David Hunter
Book Review

New Press, April 2007   
240 pages, $22.95

Lore Segal's collection of short fiction, Shakespeare's Kitchen, is not quite a sequel to her last novel, Her First American. The protagonist of both works is a sweet-tempered Austrian intellectual named Ilka, but her last name has been slightly altered between appearances. So have critical elements of her back-story: the lover who dies at the end of the previous book telephones in the latter. A similar discord alienates the stories in the current collection; this discord is largely tonal. Segal boldly shifts the mood from story to story, shading from cold minimalism to intimate psychological realism. Though Segal wrote these stories over decades, the radically inconstant tone doesn't seem accidental. Rather, she views her chosen band of humanity through every available lens.

The stories in Shakespeare's Kitchen are set at the Concordance Institute, a think tank in an insular Connecticut college town, where the intellectual labor is slightly unreal and the actual business consists of organizing parties and socializing. Ilka moves from Manhattan to take a position at the Institute, having immigrated to the States from Austria before the war. In "An Absence of Cousins" she's introduced arriving to her new job. Friendless, she sets about insinuating herself into academic society with a practiced single-mindedness, ruthlessly rebuffing the appeals for friendship of a fellow Austrian while playing out every connection she has. In these early stories, Segal has a dismissive contempt for her characters, whom she depicts as empty chatterboxes. The only character with any life is the director of the institute's wife, Eliza Shakespeare, who seethes with boredom at the center of Concordance society. Ilka pursues Eliza's favor, though she knows that Eliza will only end up despising her.

Segal ratchets up the disconnect of this set to the point of absurdity. This is done most expertly in "The Reverse Bug." Here, one of the students in the conversational English class Ilka teaches develops an indestructible microphone, which he plants in a lecture hall before a talk on genocide. The hidden mike plays a continuous stream of screams from Dachau and Hiroshima that cannot be shut off or drowned out and that can be heard throughout the campus. Though the constant reminder of horror momentarily draws out the humanity in Segal's academics, the episode hammers home her dim view of the characters, who are only shaken out of self-absorption if magic intervenes.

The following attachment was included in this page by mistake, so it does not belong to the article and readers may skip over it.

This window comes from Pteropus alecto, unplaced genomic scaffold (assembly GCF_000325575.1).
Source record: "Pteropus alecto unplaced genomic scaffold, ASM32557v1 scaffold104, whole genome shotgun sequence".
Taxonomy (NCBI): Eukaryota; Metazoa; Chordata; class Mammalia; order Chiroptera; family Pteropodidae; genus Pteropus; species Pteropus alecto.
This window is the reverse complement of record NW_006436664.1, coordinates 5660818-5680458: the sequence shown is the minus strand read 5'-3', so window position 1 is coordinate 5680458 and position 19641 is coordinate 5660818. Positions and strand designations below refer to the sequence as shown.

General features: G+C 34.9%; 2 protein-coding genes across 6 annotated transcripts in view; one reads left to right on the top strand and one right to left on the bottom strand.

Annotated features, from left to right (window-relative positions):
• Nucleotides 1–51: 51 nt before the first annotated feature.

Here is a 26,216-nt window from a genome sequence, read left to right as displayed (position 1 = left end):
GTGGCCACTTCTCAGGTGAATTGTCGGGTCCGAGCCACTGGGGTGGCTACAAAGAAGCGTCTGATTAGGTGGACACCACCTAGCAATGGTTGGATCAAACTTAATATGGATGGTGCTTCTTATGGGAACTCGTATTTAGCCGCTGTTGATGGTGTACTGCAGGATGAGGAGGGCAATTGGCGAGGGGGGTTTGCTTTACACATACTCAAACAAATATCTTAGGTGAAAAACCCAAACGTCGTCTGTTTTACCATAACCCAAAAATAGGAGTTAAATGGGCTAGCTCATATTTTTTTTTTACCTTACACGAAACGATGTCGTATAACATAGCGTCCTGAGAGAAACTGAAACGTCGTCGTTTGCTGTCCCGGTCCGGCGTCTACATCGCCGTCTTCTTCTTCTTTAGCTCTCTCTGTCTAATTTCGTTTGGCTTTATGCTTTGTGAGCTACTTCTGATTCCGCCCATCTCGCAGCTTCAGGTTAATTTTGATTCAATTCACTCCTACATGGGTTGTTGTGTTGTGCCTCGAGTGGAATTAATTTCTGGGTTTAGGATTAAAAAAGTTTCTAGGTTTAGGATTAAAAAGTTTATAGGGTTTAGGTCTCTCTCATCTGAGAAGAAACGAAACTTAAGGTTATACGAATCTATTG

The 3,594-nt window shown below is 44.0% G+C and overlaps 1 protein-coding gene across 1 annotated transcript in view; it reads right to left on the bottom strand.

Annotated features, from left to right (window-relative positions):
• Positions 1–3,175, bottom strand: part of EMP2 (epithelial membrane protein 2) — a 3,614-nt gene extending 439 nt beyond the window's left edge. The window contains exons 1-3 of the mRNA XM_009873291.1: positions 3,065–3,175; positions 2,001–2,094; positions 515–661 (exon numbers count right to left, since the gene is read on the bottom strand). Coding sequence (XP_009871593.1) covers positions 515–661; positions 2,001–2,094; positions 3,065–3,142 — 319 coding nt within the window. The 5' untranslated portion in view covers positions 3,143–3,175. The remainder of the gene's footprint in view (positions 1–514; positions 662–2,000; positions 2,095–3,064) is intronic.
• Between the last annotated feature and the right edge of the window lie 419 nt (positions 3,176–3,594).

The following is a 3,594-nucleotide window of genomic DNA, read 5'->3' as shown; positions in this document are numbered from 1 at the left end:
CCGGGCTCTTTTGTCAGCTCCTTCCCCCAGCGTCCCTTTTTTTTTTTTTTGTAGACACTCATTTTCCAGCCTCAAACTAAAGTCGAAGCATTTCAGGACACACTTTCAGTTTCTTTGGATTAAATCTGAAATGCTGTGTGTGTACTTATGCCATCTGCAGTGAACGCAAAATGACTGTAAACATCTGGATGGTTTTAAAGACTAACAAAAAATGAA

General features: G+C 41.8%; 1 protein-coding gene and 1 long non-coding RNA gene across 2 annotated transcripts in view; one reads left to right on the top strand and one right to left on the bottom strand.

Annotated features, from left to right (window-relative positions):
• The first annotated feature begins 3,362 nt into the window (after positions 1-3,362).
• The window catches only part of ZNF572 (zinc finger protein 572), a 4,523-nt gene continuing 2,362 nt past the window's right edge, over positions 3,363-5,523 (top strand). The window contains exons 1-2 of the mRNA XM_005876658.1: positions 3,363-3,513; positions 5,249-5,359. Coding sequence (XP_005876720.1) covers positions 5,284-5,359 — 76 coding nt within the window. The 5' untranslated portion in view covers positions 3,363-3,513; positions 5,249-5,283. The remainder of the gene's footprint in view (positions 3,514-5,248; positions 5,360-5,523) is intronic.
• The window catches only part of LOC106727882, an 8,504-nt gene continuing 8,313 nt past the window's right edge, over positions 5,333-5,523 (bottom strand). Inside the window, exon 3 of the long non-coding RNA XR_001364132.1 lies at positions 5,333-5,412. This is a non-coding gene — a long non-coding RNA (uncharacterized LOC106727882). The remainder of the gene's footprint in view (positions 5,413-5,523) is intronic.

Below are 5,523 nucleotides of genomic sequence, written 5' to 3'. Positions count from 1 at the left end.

But then a different sort of magic does intervene. Ilka begins a satisfying affair with Eliza's husband, Leslie, and suddenly, the empathy that Segal has been portioning out sparely floods the page, transforming the last few stories and altering the reader's perception of every character. The tonal change works almost like a twist ending that forces you to re-view and reconsider a movie: you assumed that the empathy Segal had previously withheld could not have existed, and you need to see if you were wrong, or if the sudden change in attitude isattributable to authorial carelessness

In "Leslie's Shoes," the most affecting story in the collection, Ilka waits, surrounded by judgmental boors, for an assignation in Turkey. It's only a taste of the exile that she's chancing for a few days of pleasure, and yet, when Leslie finally shows up, the intimacy they share seems worth the risk. It's a more compassionate form of the argument Segal continuously revisits, that while there might not be a very good case to make on behalf of people, there's a much stronger case to be made for not being alone.

Lore Segal's novels include Other People's Houses, Lucinella, and Her First American, which won an award from the American Academy and Institute of Arts and Letters. She has received a Guggenheim Fellowship and grants from the National Endowments for the Arts, and the Humanities.

David Hunter graduated from Vassar College in 2001 with a degree in Literature.

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